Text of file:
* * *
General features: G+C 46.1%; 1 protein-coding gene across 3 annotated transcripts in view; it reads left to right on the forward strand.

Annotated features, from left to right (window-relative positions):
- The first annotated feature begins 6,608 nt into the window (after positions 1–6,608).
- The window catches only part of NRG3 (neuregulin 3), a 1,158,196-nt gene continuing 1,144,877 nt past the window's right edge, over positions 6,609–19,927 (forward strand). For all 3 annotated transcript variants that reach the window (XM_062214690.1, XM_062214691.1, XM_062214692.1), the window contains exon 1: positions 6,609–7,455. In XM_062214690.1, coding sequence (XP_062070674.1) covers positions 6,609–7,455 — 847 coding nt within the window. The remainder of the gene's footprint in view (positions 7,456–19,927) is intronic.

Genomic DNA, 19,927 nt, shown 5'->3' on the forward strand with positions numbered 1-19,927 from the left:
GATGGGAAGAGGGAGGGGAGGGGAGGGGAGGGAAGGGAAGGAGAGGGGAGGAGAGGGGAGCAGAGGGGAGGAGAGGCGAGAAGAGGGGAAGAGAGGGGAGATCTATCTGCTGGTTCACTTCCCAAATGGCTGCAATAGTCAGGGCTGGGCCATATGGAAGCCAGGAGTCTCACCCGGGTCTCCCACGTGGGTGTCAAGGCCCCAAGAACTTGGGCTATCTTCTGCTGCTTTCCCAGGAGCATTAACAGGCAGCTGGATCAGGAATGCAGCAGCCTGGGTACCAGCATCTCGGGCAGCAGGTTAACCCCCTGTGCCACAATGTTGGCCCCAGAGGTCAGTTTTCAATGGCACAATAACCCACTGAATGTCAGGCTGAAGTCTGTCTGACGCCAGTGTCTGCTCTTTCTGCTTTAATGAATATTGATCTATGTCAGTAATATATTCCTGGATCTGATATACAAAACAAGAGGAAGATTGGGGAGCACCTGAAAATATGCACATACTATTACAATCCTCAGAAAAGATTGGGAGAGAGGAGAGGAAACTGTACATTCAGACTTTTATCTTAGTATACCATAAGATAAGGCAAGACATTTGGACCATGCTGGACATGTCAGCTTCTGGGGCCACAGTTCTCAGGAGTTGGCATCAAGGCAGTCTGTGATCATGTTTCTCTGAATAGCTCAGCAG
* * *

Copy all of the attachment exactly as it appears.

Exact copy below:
General features: G+C 46.1%; 1 protein-coding gene across 3 annotated transcripts in view; it reads left to right on the forward strand.

Annotated features, from left to right (window-relative positions):
- The first annotated feature begins 6,608 nt into the window (after positions 1–6,608).
- The window catches only part of NRG3 (neuregulin 3), a 1,158,196-nt gene continuing 1,144,877 nt past the window's right edge, over positions 6,609–19,927 (forward strand). For all 3 annotated transcript variants that reach the window (XM_062214690.1, XM_062214691.1, XM_062214692.1), the window contains exon 1: positions 6,609–7,455. In XM_062214690.1, coding sequence (XP_062070674.1) covers positions 6,609–7,455 — 847 coding nt within the window. The remainder of the gene's footprint in view (positions 7,456–19,927) is intronic.

Genomic DNA, 19,927 nt, shown 5'->3' on the forward strand with positions numbered 1-19,927 from the left:
GATGGGAAGAGGGAGGGGAGGGGAGGGGAGGGAAGGGAAGGAGAGGGGAGGAGAGGGGAGCAGAGGGGAGGAGAGGCGAGAAGAGGGGAAGAGAGGGGAGATCTATCTGCTGGTTCACTTCCCAAATGGCTGCAATAGTCAGGGCTGGGCCATATGGAAGCCAGGAGTCTCACCCGGGTCTCCCACGTGGGTGTCAAGGCCCCAAGAACTTGGGCTATCTTCTGCTGCTTTCCCAGGAGCATTAACAGGCAGCTGGATCAGGAATGCAGCAGCCTGGGTACCAGCATCTCGGGCAGCAGGTTAACCCCCTGTGCCACAATGTTGGCCCCAGAGGTCAGTTTTCAATGGCACAATAACCCACTGAATGTCAGGCTGAAGTCTGTCTGACGCCAGTGTCTGCTCTTTCTGCTTTAATGAATATTGATCTATGTCAGTAATATATTCCTGGATCTGATATACAAAACAAGAGGAAGATTGGGGAGCACCTGAAAATATGCACATACTATTACAATCCTCAGAAAAGATTGGGAGAGAGGAGAGGAAACTGTACATTCAGACTTTTATCTTAGTATACCATAAGATAAGGCAAGACATTTGGACCATGCTGGACATGTCAGCTTCTGGGGCCACAGTTCTCAGGAGTTGGCATCAAGGCAGTCTGTGATCATGTTTCTCTGAATAGCTCAGCAG